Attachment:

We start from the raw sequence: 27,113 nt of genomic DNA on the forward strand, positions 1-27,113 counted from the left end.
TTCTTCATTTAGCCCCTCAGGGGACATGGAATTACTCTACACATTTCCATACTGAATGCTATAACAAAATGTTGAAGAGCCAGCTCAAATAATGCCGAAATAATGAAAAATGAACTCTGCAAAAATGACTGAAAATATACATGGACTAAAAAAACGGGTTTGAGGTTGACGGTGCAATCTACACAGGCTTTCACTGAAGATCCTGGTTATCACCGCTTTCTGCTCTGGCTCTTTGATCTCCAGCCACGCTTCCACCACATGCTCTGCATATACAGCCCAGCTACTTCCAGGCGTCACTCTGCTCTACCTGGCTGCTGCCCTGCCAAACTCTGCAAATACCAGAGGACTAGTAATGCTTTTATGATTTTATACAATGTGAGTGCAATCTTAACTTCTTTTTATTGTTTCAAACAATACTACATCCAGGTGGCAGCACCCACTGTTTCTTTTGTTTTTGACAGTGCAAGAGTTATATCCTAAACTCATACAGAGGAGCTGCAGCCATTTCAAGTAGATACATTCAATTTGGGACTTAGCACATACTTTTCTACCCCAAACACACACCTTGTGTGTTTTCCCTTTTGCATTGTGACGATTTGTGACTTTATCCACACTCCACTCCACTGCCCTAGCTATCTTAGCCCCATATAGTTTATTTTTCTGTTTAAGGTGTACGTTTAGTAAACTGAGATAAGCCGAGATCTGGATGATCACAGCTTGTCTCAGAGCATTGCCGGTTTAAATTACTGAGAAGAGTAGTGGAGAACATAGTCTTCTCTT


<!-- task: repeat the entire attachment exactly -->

We start from the raw sequence: 27,113 nt of genomic DNA on the forward strand, positions 1-27,113 counted from the left end.
TTCTTCATTTAGCCCCTCAGGGGACATGGAATTACTCTACACATTTCCATACTGAATGCTATAACAAAATGTTGAAGAGCCAGCTCAAATAATGCCGAAATAATGAAAAATGAACTCTGCAAAAATGACTGAAAATATACATGGACTAAAAAAACGGGTTTGAGGTTGACGGTGCAATCTACACAGGCTTTCACTGAAGATCCTGGTTATCACCGCTTTCTGCTCTGGCTCTTTGATCTCCAGCCACGCTTCCACCACATGCTCTGCATATACAGCCCAGCTACTTCCAGGCGTCACTCTGCTCTACCTGGCTGCTGCCCTGCCAAACTCTGCAAATACCAGAGGACTAGTAATGCTTTTATGATTTTATACAATGTGAGTGCAATCTTAACTTCTTTTTATTGTTTCAAACAATACTACATCCAGGTGGCAGCACCCACTGTTTCTTTTGTTTTTGACAGTGCAAGAGTTATATCCTAAACTCATACAGAGGAGCTGCAGCCATTTCAAGTAGATACATTCAATTTGGGACTTAGCACATACTTTTCTACCCCAAACACACACCTTGTGTGTTTTCCCTTTTGCATTGTGACGATTTGTGACTTTATCCACACTCCACTCCACTGCCCTAGCTATCTTAGCCCCATATAGTTTATTTTTCTGTTTAAGGTGTACGTTTAGTAAACTGAGATAAGCCGAGATCTGGATGATCACAGCTTGTCTCAGAGCATTGCCGGTTTAAATTACTGAGAAGAGTAGTGGAGAACATAGTCTTCTCTT